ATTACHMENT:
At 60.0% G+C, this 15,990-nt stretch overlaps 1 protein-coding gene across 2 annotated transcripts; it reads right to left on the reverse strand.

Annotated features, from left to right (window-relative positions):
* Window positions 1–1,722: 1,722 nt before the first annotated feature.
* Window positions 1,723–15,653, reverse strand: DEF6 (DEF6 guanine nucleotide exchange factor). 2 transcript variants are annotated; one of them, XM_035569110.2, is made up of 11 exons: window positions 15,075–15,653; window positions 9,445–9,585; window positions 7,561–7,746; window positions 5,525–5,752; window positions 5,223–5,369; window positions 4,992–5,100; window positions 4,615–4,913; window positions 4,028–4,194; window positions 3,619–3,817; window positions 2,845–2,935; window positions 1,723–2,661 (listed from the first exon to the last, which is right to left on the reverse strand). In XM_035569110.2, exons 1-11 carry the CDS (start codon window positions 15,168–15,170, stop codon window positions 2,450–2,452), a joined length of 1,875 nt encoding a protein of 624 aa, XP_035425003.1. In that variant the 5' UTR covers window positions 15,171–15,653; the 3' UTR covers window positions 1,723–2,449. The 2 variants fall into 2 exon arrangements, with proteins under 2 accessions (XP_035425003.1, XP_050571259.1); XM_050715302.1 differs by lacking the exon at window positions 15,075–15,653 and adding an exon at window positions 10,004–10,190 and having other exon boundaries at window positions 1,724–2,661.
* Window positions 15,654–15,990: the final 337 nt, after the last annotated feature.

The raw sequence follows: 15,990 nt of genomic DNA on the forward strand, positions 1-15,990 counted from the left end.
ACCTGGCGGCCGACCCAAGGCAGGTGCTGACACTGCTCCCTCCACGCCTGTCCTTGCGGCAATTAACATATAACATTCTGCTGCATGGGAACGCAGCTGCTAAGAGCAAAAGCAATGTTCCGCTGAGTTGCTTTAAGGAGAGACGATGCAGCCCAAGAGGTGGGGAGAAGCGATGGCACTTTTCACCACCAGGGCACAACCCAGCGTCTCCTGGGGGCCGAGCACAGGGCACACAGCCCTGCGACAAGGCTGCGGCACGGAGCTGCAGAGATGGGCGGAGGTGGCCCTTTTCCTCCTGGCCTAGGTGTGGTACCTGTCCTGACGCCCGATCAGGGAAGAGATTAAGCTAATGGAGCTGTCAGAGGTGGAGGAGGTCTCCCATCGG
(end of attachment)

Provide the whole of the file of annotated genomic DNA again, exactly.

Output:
At 60.0% G+C, this 15,990-nt stretch overlaps 1 protein-coding gene across 2 annotated transcripts; it reads right to left on the reverse strand.

Annotated features, from left to right (window-relative positions):
* Window positions 1–1,722: 1,722 nt before the first annotated feature.
* Window positions 1,723–15,653, reverse strand: DEF6 (DEF6 guanine nucleotide exchange factor). 2 transcript variants are annotated; one of them, XM_035569110.2, is made up of 11 exons: window positions 15,075–15,653; window positions 9,445–9,585; window positions 7,561–7,746; window positions 5,525–5,752; window positions 5,223–5,369; window positions 4,992–5,100; window positions 4,615–4,913; window positions 4,028–4,194; window positions 3,619–3,817; window positions 2,845–2,935; window positions 1,723–2,661 (listed from the first exon to the last, which is right to left on the reverse strand). In XM_035569110.2, exons 1-11 carry the CDS (start codon window positions 15,168–15,170, stop codon window positions 2,450–2,452), a joined length of 1,875 nt encoding a protein of 624 aa, XP_035425003.1. In that variant the 5' UTR covers window positions 15,171–15,653; the 3' UTR covers window positions 1,723–2,449. The 2 variants fall into 2 exon arrangements, with proteins under 2 accessions (XP_035425003.1, XP_050571259.1); XM_050715302.1 differs by lacking the exon at window positions 15,075–15,653 and adding an exon at window positions 10,004–10,190 and having other exon boundaries at window positions 1,724–2,661.
* Window positions 15,654–15,990: the final 337 nt, after the last annotated feature.

The raw sequence follows: 15,990 nt of genomic DNA on the forward strand, positions 1-15,990 counted from the left end.
ACCTGGCGGCCGACCCAAGGCAGGTGCTGACACTGCTCCCTCCACGCCTGTCCTTGCGGCAATTAACATATAACATTCTGCTGCATGGGAACGCAGCTGCTAAGAGCAAAAGCAATGTTCCGCTGAGTTGCTTTAAGGAGAGACGATGCAGCCCAAGAGGTGGGGAGAAGCGATGGCACTTTTCACCACCAGGGCACAACCCAGCGTCTCCTGGGGGCCGAGCACAGGGCACACAGCCCTGCGACAAGGCTGCGGCACGGAGCTGCAGAGATGGGCGGAGGTGGCCCTTTTCCTCCTGGCCTAGGTGTGGTACCTGTCCTGACGCCCGATCAGGGAAGAGATTAAGCTAATGGAGCTGTCAGAGGTGGAGGAGGTCTCCCATCGG